NSA lawyers advised the agency to immediately destroy the names of thousands of American citizens and businesses it collected shortly after 9/11 in its quest to target terrorists in this country. NSA lawyers told the agency that the surveillance was illegal and that it could not share the data it collected with the CIA or other intelligence agencies.
The lawyers said the surveillance could result in numerous lawsuits from people identified in the surveillance reports, two former US officials told the Houston Chronicle in an October 27, 2001, report, and was illegal despite any terrorist threat that existed in the days following 9/11.
By law, the NSA cannot spy on a US citizen, an immigrant lawfully admitted to this country for permanent residence, or a US corporation. But, with the permission of a special court, it can target foreigners inside the United States, including diplomats.
The revelation raises new questions about the legality of the NSA's domestic spying initiative, authorized by President Bush in 2002, which has come under intense scrutiny by Republicans and Democrats and will likely lead to Congressional hearings.
The fact that the NSA has purged the names of thousands of Americans and businesses it collected after 9/11 suggests that at the time there were questions about the constitutionality of the agency's efforts to combat terrorism by secretly spying on Americans.
Still, the intelligence destruction angered CIA and FBI officials as well as staff members of the House and Senate intelligence committees who feared that leads on potential terrorists would be permanently lost.
"In heated discussions with the CIA and congressional staff, NSA lawyers have turned down requests to preserve the intelligence because the agency's regulations prohibit the collection of any information on US citizens," the Chronicle reported.
The NSA, based in Fort Meade, Maryland, operates under the Department of Defense. It distributes analysis summaries of its intelligence-gathering to a certain number of senior US officials, but it doesn't share its raw data - transcripts from wiretaps - with anyone. The raw data is prized by intelligence analysts because it provides additional context and more leads than the watered-down summaries.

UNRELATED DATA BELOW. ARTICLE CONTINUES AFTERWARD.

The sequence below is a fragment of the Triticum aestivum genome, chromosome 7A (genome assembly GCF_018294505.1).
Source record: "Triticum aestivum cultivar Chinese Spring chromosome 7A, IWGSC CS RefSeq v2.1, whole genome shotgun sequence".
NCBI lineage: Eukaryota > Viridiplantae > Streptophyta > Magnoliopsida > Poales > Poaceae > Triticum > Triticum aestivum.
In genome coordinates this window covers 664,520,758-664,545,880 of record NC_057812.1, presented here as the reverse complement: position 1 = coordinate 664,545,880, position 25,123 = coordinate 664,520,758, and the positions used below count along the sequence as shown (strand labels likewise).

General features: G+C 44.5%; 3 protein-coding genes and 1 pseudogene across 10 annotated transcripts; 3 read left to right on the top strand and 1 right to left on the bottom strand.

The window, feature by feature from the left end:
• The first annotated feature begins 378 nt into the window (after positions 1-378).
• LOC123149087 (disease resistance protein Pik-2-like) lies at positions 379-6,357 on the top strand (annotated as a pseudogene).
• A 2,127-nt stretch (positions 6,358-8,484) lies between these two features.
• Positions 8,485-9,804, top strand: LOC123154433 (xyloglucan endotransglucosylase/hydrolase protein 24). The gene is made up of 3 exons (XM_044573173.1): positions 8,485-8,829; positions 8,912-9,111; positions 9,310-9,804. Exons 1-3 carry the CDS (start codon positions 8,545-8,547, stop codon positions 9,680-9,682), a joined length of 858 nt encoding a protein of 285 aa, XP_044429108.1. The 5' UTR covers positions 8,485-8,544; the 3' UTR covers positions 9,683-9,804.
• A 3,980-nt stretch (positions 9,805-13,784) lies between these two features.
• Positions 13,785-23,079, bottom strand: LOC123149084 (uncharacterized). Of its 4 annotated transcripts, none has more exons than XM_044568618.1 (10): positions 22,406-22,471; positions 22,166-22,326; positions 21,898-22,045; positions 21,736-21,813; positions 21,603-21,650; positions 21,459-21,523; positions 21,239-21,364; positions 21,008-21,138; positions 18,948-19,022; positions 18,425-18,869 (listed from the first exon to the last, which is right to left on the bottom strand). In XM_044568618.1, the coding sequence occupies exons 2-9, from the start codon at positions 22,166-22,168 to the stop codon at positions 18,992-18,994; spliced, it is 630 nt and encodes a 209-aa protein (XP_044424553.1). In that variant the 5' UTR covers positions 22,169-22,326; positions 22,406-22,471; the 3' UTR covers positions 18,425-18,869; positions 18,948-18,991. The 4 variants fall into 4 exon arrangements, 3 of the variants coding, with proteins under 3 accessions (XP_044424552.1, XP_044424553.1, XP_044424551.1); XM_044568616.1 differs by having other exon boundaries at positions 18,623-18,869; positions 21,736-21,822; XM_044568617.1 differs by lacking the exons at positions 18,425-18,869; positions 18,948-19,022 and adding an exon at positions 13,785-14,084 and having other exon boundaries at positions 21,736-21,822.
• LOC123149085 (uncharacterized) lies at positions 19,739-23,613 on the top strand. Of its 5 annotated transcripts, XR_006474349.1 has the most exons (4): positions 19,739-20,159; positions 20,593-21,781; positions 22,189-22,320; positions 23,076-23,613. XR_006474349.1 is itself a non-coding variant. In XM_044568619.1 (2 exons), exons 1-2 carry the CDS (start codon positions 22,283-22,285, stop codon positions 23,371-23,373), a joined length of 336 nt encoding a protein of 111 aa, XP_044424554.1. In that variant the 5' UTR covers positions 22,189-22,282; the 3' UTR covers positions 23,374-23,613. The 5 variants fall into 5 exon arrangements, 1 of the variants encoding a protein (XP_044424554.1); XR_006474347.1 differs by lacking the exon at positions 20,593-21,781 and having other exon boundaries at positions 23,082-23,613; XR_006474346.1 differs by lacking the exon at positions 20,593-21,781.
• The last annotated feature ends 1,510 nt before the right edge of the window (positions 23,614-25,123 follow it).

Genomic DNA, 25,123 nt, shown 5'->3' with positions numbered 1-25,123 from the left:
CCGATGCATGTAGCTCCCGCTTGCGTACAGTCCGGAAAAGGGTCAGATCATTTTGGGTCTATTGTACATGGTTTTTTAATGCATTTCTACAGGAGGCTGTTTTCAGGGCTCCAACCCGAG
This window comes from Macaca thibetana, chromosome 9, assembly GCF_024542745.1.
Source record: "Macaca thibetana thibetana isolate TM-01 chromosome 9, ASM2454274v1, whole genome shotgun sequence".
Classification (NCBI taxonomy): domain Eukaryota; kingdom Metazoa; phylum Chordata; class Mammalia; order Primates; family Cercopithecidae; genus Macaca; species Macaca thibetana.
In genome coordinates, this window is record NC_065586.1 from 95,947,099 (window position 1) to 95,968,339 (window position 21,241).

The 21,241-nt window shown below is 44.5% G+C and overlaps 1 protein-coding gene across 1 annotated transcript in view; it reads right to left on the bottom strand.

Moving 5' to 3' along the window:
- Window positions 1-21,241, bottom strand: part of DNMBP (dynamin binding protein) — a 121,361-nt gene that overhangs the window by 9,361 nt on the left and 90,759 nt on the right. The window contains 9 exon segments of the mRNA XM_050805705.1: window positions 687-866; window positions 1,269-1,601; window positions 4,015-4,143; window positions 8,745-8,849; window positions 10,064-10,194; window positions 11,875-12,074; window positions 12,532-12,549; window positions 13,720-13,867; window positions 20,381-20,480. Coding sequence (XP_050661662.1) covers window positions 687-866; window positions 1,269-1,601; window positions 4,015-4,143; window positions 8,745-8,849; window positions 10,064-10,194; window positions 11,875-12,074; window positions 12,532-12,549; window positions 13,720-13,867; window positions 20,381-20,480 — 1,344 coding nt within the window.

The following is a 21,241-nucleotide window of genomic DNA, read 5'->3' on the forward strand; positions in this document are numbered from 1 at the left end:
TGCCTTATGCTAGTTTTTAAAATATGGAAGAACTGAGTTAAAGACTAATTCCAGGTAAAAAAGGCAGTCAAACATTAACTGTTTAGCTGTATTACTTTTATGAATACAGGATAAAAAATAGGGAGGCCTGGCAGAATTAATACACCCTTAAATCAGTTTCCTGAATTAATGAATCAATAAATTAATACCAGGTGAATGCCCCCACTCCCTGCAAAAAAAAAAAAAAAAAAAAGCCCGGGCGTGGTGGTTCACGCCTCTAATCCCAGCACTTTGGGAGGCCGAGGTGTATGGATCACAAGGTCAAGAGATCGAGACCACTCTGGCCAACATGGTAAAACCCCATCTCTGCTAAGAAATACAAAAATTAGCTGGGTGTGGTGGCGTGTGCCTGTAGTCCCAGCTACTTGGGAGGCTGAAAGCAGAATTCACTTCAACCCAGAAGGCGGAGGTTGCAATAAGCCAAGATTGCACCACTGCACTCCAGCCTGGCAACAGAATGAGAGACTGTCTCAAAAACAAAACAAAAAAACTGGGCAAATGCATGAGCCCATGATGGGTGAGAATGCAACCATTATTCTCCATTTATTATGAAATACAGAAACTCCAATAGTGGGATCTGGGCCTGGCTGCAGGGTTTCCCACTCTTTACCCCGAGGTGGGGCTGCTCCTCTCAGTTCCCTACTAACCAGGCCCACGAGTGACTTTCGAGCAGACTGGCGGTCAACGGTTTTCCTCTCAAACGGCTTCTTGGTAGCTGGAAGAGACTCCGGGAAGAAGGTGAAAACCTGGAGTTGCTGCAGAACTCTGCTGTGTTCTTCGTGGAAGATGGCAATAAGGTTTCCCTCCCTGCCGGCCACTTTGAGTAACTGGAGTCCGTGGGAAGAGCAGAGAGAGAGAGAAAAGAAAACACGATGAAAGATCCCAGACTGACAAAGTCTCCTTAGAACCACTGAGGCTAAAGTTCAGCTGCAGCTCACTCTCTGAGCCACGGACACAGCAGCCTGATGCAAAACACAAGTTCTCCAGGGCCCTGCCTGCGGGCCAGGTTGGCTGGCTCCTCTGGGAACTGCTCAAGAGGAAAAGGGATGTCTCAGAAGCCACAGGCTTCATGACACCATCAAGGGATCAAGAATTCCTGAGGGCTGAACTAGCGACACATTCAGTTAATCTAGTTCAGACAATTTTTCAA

However, those guidelines changed after 9/11 also.
The NSA ended up giving its raw data to then Under Secretary of State for Arms Control John Bolton on at least 10 different occasions since 9/11. Bolton, nominated by Bush to be US ambassador to the United Nations, let slip during his confirmation hearings in April that he asked the NSA to unmask the identities of the Americans blacked out in the agency's raw reports, to better understand the context of the intelligence.
However, evidence suggests that Bolton used the information for personal reasons, in direct violation of rules governing the dissemination of classified intelligence. During one routine wiretap, the NSA obtained the name of a state department official whose name had been blacked out when the agency submitted its report to various federal agencies.
Bolton's chief of staff, Frederick Fleitz, a former CIA official, revealed during the confirmation hearings that Bolton had requested that the NSA unmask the unidentified official. Fleitz said that when Bolton found out his identity, he congratulated the official, and by doing so he had violated the NSA's rules by discussing classified information contained in the wiretap.
It turned out that Bolton was just one of many government officials who learned the identities of Americans caught in the NSA intercepts. The State Department has asked the NSA to unmask the identities of American citizens 500 times since May 2001.
At the time of the NSA purge in October 2001, US Rep. Charles F. Bass, R-NH, who served for four years on the House Permanent Select Committee on Intelligence, suggested that the NSA routinely skirted the law by eavesdropping on Americans.
"I think it could be the biggest information problem that we face," Bass told the Chronicle. "If somebody is abroad and they even mention the name of an American citizen, bang, off goes the tap, and no more information is collected."